I wish my right hon. Friend every success in the negotiations which, as he said, will reach an important stage next week. Will he confirm that it remains the Government’s position that no deal is better than a bad deal, and that all necessary resources—financial and otherwise—will continue to be deployed with an eye to such an eventuality?
Yes, and interestingly my right hon. Friend’s question links to that asked by the hon. Member for Glasgow North (Patrick Grady) about whether some people on the continent think that letting us get a good deal would be a bad thing for the future of the European Union. Were people to turn that into a punishment deal, plainly no deal would be better than that. We are, of course, allocating the necessary resources, as the Chancellor has said.
The Secretary of State backs a 21-month transition period. Given that the Government’s own impact assessment points to every sector and region of the UK being damaged by Brexit, what discussions has he had with different sectors about the extra damage that a short, 21-month transition period could inflict on jobs here? Which sectors or companies have told him that a 21-month transition period is acceptable—the CBI, for example, which called for a three-year transition period, or the EEF, which called for at least two years?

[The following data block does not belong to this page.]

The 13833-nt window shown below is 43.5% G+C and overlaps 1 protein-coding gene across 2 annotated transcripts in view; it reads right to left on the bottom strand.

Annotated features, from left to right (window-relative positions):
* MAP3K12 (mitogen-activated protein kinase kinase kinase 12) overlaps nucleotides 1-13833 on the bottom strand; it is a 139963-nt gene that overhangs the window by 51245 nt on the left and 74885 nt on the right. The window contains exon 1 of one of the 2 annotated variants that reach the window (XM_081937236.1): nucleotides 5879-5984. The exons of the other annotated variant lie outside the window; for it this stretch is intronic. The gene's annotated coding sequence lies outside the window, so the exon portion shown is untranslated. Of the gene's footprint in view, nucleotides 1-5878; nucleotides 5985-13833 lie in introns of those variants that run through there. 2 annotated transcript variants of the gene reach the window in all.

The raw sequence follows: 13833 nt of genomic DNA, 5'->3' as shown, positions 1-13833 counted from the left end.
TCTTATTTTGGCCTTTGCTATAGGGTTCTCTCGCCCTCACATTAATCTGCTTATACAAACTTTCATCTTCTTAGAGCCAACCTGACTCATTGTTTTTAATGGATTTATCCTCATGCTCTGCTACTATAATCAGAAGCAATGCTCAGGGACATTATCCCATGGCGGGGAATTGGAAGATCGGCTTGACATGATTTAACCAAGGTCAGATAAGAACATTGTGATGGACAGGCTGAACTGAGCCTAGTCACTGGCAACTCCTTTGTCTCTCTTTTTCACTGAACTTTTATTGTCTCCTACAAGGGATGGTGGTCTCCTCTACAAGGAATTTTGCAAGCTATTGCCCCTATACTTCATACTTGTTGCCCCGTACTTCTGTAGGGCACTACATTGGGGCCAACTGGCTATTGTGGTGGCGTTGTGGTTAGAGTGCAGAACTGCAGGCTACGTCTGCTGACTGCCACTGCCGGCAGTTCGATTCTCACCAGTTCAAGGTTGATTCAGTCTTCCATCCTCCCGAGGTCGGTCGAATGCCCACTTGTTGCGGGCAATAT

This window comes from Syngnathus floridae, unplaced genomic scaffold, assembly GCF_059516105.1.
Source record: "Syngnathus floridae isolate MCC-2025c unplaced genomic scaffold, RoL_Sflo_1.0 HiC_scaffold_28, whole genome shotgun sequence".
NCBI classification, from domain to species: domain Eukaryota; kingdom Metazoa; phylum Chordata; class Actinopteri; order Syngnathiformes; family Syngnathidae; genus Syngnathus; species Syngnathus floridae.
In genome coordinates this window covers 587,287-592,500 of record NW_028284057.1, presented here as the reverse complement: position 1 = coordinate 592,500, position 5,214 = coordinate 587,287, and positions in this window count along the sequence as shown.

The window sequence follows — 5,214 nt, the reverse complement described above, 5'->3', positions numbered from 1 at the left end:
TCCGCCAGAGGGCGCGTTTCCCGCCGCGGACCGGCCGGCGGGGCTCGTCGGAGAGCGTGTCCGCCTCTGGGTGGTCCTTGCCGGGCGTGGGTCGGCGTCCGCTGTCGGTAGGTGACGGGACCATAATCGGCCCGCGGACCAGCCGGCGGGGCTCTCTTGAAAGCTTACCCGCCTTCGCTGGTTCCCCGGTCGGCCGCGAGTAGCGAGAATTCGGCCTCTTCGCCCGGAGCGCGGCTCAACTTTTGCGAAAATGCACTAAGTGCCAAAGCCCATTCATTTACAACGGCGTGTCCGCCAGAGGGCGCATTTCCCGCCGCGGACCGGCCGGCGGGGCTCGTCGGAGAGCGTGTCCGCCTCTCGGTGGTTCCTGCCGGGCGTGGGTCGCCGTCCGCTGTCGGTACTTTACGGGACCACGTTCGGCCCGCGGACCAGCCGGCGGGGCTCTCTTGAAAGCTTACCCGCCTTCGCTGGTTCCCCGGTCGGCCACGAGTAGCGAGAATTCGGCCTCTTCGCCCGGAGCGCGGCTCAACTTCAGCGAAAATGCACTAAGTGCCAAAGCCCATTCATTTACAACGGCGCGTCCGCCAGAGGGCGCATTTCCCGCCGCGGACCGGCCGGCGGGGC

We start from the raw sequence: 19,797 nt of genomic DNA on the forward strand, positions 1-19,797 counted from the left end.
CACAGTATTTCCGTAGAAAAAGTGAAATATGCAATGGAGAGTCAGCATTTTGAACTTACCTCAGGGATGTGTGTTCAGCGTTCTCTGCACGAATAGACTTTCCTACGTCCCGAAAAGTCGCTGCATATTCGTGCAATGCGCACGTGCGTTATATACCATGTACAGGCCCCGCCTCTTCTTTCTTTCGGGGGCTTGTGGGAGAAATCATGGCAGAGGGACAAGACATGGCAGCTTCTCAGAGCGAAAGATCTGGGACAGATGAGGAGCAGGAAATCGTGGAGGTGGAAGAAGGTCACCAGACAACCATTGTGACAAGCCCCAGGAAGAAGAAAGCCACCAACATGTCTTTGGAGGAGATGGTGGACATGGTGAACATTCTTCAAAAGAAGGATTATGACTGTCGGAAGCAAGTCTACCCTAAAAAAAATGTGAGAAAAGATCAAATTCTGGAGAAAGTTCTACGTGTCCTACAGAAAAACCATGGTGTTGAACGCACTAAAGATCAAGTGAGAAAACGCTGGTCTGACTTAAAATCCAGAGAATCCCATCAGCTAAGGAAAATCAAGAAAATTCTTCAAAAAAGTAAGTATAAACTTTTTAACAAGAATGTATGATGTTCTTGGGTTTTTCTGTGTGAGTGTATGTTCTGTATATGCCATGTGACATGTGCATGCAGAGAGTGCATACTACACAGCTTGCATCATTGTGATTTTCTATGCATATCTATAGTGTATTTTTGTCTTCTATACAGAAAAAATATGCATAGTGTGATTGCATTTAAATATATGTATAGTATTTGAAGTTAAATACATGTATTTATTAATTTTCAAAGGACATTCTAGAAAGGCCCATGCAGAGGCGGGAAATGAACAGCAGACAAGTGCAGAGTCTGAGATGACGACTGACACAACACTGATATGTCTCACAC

The first thing I would say is that there is no official Government document that makes that forecast. There is work in progress, but that is not an official Government forecast—indeed, we do not believe it. The simple truth is that, first off, the most important priority is to establish an implementation period as soon as possible, so that companies can have certainty. That is the view of the CBI, the British Chambers of Commerce, the Institute of Directors and pretty much every other business group there is.